When citizens are granted an annual or monthly financial stipend from the government, the prospects of the black market in the oil sector will be diminished. Some experts suggest other moves. Head of the Energy Committee at the Federation of Egyptian Industries Tamer Abu Bakr stated that the solution for the subsidies predicament is to substitute the overwhelming majority of petrol products with cheaper natural gas. Agreeing with the opinion of Qandil, Abu Bakr regards natural gas as the best alternative for oil despite the fact that it entails higher imports.

Former Minister of Finance Samir Radwan explained that the subsidies problem is not limited to the petroleum sector, but has also raised concerns in the fields of transportation, bakeries and poor communities.

“Since 2005, the government was pro-business and energyintensive industries were provided with subsidized fuel, because they were supporters of the government,” the former minister said. He added: “Now, it is the political situation. The collective psyche of Egyptians is that by taking away subsidies it will hit the poor very hard. But you can compensate the poor and remove subsidies. Brazil, for example, has been very successful in its cash transfers program.”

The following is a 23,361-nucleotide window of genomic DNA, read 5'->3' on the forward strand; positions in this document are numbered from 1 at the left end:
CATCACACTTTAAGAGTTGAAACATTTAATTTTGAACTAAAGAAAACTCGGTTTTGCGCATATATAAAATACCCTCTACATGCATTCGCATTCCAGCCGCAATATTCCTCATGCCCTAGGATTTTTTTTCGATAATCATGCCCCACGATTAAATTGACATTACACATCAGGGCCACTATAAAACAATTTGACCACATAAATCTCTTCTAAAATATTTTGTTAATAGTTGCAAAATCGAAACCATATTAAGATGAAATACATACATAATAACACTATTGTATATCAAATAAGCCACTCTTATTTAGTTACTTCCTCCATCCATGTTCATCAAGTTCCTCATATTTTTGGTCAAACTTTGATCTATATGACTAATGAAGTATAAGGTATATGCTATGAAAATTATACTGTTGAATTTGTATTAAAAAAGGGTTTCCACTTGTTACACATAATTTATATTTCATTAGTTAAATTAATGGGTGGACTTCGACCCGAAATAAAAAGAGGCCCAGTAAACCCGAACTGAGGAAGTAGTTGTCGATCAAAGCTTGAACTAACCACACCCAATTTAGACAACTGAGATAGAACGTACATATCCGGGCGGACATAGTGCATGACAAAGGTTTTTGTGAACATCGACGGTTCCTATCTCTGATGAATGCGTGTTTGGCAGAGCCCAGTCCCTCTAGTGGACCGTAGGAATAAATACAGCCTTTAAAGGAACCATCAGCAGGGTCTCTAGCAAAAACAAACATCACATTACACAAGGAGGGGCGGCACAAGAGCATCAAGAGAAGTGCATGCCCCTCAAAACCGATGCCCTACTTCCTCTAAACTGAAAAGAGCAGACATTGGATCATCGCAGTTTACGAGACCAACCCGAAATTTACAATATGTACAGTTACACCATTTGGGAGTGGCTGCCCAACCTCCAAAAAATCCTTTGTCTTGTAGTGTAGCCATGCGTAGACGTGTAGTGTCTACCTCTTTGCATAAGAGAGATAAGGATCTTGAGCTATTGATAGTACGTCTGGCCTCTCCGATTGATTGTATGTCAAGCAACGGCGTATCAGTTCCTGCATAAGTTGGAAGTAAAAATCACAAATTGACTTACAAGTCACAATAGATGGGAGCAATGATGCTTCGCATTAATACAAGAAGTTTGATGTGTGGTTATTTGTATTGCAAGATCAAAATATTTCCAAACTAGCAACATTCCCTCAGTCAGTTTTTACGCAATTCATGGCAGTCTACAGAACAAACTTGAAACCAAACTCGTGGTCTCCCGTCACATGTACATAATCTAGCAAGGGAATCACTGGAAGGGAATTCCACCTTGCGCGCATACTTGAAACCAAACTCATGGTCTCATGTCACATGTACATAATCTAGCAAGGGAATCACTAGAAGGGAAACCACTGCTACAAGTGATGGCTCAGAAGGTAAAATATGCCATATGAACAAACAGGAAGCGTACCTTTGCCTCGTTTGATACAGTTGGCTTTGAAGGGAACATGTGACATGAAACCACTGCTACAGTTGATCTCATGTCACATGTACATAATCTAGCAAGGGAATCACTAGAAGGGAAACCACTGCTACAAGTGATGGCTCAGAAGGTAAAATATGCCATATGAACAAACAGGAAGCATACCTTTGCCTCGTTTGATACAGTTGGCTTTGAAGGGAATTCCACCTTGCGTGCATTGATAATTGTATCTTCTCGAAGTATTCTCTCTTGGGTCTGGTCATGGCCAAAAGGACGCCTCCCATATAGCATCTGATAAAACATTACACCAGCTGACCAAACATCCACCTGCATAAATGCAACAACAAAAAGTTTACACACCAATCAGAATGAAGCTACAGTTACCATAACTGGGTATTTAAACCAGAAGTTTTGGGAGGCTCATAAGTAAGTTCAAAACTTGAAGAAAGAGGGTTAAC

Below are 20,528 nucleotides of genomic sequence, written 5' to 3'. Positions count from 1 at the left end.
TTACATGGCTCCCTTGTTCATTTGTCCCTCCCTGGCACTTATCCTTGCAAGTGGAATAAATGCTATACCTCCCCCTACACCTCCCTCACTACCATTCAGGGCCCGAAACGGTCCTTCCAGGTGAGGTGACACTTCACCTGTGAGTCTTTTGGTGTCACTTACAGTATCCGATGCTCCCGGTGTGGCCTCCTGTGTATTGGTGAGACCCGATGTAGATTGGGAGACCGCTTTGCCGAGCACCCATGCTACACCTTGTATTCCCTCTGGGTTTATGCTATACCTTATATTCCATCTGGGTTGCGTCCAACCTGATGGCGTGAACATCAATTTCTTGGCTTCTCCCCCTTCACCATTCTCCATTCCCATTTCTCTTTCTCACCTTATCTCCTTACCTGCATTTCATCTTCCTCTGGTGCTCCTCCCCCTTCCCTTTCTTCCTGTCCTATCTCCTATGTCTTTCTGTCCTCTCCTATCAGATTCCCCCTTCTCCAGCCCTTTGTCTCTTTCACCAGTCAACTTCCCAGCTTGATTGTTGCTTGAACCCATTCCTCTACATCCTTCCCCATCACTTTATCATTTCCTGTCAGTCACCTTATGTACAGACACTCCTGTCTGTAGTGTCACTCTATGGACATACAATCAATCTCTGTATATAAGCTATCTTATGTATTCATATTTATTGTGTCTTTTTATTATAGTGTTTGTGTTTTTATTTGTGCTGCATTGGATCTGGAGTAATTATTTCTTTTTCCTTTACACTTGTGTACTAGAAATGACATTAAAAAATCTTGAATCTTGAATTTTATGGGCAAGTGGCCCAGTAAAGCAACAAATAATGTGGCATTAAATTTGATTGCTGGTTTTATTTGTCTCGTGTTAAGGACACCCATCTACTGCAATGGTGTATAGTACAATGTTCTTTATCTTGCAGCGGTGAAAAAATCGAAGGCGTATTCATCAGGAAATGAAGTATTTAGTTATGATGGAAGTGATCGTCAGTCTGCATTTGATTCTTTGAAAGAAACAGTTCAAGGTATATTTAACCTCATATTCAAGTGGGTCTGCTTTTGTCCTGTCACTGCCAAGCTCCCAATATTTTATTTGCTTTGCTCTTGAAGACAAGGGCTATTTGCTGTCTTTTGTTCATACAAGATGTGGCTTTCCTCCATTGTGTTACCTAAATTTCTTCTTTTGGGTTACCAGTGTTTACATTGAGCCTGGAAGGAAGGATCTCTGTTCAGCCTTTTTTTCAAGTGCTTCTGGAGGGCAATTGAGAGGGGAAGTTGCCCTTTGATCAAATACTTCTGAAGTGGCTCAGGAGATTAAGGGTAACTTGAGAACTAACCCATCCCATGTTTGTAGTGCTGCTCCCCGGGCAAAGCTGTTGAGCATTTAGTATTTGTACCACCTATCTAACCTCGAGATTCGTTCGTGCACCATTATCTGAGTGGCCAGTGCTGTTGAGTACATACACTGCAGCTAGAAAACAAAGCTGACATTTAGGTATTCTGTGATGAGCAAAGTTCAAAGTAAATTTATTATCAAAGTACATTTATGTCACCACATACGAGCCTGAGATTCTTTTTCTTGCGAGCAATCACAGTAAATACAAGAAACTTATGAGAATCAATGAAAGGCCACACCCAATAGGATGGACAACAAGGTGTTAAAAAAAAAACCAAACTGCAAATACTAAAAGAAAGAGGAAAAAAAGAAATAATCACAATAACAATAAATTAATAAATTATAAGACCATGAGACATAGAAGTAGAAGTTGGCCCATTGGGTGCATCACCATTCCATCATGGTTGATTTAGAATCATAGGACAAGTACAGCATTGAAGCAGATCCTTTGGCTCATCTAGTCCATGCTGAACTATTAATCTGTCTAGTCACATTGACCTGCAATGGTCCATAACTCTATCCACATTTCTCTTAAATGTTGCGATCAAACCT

Taking a deeper look at the country’s political situation, the ruling Freedom and Justice Party (FJP), the political arm of the Muslim Brotherhood and currently the most powerful political entity in Egypt, will heavily influence policy related to the issue of subsidies. According to its economic platform, the FJP wants to cancel “subsidies for energy-intensive industries” and review “the current subsidy policy of petroleum products, which gives the rich 80% of subsidy funds.”

Until the new government is clear on what steps should be taken to resolve the challenges around subsidies, the issue will remain a controversy in Egypt’s petroleum sector. Whether the coupons system will be the best answer or a temporary alternative, subsidies are expected to be one of the toughest issues on the plate of the new government in Egypt, particularly in light of the country’s ailing economy. The political cost of decreasing or altering subsidies could be substantial in such a charged political atmosphere as the one Egypt is currently experiencing, but he economic cost of leaving them untouched may just end up being catastrophic.

By Ethar Chalaby